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rain ~ the book / gallery / let the stormy clouds chase everyone from the place

covers • click to embiggen
quote / statement • click to embiggen
spread 1 • click to embiggen
spread 2 • click to embiggen
spread 3 • click to embiggen
spread 4 • click to embiggen
spread 5 • click to embiggen
spread 6 • click to embiggen
spread 7 • click to embiggen
spread 8 • click to embiggen
spread 9 • click to embiggen
spread 10 • click to embiggen
spread 11 • click to embiggen

As time allows I have continued to mine my picture archive - currently numbering around 6000 pictures - to recognize and organize various bodies of work. Bodies which I have recognized but have only loosely put together. Rain is one such example.

Over an extended period of time, I have been making pictures immediately before / during / immediately after rainfalls which are one of favorite times to make pictures. That is to write that rain is one of the very few referents for which I suit up and go out to make pictures of a specific type. That's as opposed to my normal M.O. of going out with my camera(s) with no specific picture making objective in mind and making pictures of whatever pricks my eye and sensibilities.

What I find interesting about my approach to picture making is that I have had only a few bodies of work which I have intentionally pursued over time. Most of my other bodies of work have emerged from my archives when I recognize that I have a worthy collection of pictures which can make up a separate body of work. Once recognized and organized, I will then pursue, again over time, additional pictures for those almost serendipitous / newly 'discovered' themes.

My manner of discovering 'hidden' bodies of work within my archive stands in contrast to those who work on single bodies of work one at a time. My reason for not doing so is simple - I like to make pictures, lots of pictures. My archive extends back almost 13 years. Doing the math (6000 ÷ 13), that equates to approximately (on average) 460 pictures per year. And that's counting only the pictures which made it into my archive.

I can not imagine that my prodigious picture making habit will change any time soon. So, who knows what might emerge from that heap o' pictures in the future.

addendum: Borrowing a page from Andreas Manessinger, The Song of the Day is Singing In The Rain.

Posted on Monday, March 2, 2015 at 03:13PM by Registered Commentergravitas et nugalis in | CommentsPost a Comment

diptych # 124 ~ as it should be

bathroom sink / kitchen sink ~ Au Sable Forks, NY - in the Adirondack PARK • click to embiggen

In his comment on the recent entry, civilized ku # 2869 ~ nothing if not wordy, Paul Bradforth wrote (in part):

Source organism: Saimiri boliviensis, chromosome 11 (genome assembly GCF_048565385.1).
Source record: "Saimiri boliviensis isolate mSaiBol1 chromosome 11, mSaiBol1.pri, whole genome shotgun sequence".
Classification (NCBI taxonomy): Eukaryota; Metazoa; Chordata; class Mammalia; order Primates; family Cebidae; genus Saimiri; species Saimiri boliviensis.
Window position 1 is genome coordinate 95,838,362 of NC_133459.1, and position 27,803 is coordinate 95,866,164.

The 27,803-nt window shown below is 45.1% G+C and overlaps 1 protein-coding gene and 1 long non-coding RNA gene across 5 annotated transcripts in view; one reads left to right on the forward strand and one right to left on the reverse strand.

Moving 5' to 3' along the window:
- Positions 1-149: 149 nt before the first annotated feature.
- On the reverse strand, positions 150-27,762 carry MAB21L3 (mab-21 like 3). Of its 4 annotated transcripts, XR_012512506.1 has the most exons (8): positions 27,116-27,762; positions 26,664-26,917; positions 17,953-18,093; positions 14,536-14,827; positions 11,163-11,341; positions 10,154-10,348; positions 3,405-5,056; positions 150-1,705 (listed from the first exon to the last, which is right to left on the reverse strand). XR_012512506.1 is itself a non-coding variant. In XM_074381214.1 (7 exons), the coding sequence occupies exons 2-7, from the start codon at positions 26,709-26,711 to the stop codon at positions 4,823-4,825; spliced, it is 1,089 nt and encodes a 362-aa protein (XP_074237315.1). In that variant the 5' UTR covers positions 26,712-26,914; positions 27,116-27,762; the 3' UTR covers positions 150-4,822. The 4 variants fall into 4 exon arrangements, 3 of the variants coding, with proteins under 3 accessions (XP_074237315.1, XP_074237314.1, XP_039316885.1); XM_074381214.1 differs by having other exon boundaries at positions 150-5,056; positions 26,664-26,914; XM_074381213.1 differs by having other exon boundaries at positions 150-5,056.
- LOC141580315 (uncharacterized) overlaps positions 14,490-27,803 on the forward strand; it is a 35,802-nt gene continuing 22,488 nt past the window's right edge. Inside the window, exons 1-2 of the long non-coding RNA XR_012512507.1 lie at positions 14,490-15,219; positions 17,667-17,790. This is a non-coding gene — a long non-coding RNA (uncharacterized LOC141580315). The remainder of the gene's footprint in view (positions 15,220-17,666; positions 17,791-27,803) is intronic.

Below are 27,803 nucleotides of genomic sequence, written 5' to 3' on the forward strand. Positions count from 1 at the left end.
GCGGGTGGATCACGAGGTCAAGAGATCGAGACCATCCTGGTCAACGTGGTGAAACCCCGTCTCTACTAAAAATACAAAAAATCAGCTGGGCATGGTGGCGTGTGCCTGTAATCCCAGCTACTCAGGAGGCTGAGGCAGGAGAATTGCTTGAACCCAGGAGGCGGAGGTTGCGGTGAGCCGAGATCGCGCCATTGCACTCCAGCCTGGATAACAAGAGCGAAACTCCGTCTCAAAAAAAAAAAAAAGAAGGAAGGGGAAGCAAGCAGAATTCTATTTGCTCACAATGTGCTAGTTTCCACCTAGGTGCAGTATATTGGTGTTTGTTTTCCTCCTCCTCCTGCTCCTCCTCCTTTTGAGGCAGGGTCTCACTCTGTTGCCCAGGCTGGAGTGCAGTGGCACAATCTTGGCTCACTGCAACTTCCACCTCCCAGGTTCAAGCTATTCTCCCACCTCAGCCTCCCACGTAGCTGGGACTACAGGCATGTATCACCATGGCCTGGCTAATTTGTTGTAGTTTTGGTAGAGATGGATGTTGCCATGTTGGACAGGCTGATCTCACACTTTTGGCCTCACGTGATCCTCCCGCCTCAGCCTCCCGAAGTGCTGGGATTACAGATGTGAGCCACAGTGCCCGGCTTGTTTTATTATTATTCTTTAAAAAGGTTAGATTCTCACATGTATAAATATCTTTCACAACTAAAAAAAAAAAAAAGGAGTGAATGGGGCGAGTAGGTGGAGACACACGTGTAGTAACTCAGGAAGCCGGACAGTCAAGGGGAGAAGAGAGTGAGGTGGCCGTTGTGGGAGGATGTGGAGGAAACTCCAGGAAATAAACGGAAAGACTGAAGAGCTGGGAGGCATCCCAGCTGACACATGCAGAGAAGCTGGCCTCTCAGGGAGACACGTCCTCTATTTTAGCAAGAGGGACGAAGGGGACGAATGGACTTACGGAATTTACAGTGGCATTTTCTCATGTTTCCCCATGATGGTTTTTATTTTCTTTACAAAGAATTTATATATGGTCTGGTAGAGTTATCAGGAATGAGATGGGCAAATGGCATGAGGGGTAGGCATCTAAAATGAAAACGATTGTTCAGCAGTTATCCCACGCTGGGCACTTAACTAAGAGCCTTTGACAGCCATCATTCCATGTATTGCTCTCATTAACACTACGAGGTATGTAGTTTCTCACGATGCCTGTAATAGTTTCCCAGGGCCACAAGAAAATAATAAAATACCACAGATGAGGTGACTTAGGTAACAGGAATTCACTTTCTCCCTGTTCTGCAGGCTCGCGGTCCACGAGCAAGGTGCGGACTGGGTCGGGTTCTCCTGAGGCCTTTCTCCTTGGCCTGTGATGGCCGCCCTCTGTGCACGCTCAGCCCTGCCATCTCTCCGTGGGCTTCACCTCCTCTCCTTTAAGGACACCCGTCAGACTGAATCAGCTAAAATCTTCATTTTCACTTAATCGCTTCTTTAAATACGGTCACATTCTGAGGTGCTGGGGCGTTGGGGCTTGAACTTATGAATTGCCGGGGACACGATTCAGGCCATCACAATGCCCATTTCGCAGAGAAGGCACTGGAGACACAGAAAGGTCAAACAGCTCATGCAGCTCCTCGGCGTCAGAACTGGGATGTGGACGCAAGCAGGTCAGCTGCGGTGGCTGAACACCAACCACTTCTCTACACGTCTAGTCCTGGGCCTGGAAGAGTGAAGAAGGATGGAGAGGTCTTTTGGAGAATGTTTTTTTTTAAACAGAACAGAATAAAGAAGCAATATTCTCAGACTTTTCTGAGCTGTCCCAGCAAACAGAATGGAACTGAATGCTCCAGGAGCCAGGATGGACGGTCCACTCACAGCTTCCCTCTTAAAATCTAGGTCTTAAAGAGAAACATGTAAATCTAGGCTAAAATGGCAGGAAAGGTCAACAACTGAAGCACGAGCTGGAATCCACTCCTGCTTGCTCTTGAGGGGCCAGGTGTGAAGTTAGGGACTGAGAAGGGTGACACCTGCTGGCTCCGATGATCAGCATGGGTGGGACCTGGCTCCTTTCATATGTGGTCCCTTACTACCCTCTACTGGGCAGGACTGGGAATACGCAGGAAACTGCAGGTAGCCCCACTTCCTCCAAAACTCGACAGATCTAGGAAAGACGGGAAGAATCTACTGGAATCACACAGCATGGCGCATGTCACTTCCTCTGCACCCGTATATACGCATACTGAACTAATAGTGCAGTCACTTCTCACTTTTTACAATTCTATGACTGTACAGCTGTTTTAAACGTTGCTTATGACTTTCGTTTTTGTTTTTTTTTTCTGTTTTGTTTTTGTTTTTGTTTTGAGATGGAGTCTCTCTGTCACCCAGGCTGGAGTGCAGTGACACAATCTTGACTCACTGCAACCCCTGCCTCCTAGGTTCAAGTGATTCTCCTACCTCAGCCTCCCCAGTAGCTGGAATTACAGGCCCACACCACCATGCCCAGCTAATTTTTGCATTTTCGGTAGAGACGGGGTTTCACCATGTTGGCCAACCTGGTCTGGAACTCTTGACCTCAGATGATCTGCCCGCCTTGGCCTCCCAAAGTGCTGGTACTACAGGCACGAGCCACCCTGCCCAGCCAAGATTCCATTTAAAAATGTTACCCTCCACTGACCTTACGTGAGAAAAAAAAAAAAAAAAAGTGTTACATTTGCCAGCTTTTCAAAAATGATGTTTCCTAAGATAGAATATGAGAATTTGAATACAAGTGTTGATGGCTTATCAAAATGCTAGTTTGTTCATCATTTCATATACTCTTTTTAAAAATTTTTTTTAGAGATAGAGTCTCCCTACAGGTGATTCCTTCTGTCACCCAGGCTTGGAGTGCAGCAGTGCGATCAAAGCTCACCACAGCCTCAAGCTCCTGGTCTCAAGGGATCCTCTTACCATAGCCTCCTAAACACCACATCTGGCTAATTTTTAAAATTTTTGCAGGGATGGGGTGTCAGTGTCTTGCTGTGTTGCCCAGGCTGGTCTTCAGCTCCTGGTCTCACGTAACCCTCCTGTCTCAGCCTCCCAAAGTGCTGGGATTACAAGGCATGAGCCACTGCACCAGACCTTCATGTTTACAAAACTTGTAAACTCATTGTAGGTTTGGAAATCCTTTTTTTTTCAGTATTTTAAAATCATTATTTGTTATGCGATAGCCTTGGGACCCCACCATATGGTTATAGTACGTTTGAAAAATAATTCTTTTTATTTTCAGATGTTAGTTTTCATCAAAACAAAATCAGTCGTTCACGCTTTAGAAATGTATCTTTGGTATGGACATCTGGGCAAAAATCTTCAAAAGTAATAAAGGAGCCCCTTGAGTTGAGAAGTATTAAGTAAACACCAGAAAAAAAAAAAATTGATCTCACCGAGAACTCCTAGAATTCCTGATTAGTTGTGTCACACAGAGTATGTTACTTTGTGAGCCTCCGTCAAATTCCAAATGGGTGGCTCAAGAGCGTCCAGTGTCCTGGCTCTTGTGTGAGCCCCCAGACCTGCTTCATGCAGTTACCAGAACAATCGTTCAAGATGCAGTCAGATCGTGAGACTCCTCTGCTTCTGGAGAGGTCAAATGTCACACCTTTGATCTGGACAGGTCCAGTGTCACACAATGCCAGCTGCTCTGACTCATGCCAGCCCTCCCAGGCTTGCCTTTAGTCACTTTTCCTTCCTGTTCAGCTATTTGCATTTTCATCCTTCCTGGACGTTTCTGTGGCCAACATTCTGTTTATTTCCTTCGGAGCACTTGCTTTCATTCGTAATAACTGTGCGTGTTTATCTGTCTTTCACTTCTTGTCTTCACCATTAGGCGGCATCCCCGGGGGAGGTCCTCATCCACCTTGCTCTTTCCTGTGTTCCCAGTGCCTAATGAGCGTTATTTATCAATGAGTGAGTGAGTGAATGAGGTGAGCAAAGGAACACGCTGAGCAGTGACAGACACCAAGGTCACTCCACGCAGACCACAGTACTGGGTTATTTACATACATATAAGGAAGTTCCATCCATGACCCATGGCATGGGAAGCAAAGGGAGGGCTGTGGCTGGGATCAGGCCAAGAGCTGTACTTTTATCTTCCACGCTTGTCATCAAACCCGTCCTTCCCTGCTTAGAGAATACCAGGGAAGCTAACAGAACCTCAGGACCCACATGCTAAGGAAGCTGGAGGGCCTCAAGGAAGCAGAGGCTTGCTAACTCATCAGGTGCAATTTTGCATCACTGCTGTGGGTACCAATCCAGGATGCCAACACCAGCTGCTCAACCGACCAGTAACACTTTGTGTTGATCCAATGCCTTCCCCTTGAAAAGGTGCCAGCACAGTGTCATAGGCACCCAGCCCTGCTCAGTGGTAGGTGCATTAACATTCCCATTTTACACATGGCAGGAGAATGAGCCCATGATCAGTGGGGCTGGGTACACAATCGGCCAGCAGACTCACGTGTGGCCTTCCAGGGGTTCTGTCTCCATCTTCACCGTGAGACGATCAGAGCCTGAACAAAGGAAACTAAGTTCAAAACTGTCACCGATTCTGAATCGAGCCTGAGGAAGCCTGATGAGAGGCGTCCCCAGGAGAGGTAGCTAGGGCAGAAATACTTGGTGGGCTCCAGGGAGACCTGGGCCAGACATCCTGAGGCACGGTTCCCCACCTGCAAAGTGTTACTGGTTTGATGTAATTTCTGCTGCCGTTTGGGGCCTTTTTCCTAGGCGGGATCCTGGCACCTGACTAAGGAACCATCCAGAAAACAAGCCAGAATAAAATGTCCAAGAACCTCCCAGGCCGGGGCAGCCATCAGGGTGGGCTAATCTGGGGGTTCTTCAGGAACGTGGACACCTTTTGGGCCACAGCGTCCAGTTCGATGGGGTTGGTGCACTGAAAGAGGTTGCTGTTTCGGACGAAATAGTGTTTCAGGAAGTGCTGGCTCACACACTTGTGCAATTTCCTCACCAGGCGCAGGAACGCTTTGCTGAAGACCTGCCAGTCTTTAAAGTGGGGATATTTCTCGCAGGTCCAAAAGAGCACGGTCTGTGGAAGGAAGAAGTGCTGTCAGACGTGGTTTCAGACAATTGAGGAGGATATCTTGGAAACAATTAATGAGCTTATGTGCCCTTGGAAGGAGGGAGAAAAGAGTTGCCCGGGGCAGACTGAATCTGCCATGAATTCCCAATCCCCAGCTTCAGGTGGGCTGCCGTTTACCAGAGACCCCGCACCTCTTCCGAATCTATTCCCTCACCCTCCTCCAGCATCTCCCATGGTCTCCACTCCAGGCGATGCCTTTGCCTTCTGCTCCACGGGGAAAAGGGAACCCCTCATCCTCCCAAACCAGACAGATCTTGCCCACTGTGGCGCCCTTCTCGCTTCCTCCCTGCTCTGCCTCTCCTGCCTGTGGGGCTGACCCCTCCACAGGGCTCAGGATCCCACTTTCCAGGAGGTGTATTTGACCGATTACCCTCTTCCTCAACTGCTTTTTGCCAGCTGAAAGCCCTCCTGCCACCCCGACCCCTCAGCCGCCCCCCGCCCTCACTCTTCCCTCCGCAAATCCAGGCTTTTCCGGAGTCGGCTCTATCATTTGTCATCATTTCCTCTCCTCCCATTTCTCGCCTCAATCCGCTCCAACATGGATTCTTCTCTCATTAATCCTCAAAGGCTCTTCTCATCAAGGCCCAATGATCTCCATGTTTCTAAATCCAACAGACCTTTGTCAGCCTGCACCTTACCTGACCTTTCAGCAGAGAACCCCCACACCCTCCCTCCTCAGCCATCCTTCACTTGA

.... I think my main grouch was that you, Mark, spend so much time talking about the finer points of what 'pictures' or 'art' is, while producing, at the same time, so much nice still-life work that I often think you lower the tone of it all with your proselytizing.

First, a caveat: I appreciate Paul's comment and input. I take no offense whatsoever and hope he (or others) continue to comment, pro or con, regarding any of the goings on here on The Landscapist. Expressing diverse opinions and ideas of what picture making is all about is, IMO, a good thing. A very good thing.

Second, a definition:

proselytizing: to convert or attempt to convert as a proselyte; recruit.

Third, my response to Paul's comment (not a retort but merely an explanation): Over the years, using words other than "proselytizing", some have accused me of speaking writing ex cathedra* regarding the medium and its apparatus ("talking about the finer points of what 'pictures' or 'art' is"). Amongst other things, I am fairly certain those comments stem from the fact that I have been demonstratively forthright in expressing my criticisms and opinions of some pictures and picture making ideas and conventions.

While it is not my intention to demean those who make those pictures or hold near and dear those picture making ideas and conventions, I am also certain (and take full responsibility for) that some take personal umbrage as the result of the expressing of my criticisms and opinions.

Given that I believe that cognitive criticism (as in, critique) is both valid and valuable, the operative word in the preceding paragraph is "opinion" inasmuch as I have never been proselytistic in my writings. That is, I have no desire to "convert" anyone to anything, picture things wise. I am merely expressing my opinions as I think out loud (so to write) as much for my own benefit - perhaps more so - as I do for others who may be tuning in.

Some appreciate, learn from, and come to their own conclusions based on my writings. Other think it's a steaming pile of elephant dung. And that's as it should be inasmuch as I'm not trying to please anyone other than myself.

Some visit for the pictures and in doing so appreciate, learn from, and come to their own conclusions, pro or con, about them. And that is as it should be inasmuch as I make pictures for myself according to the dictates of my eye and sensibilities.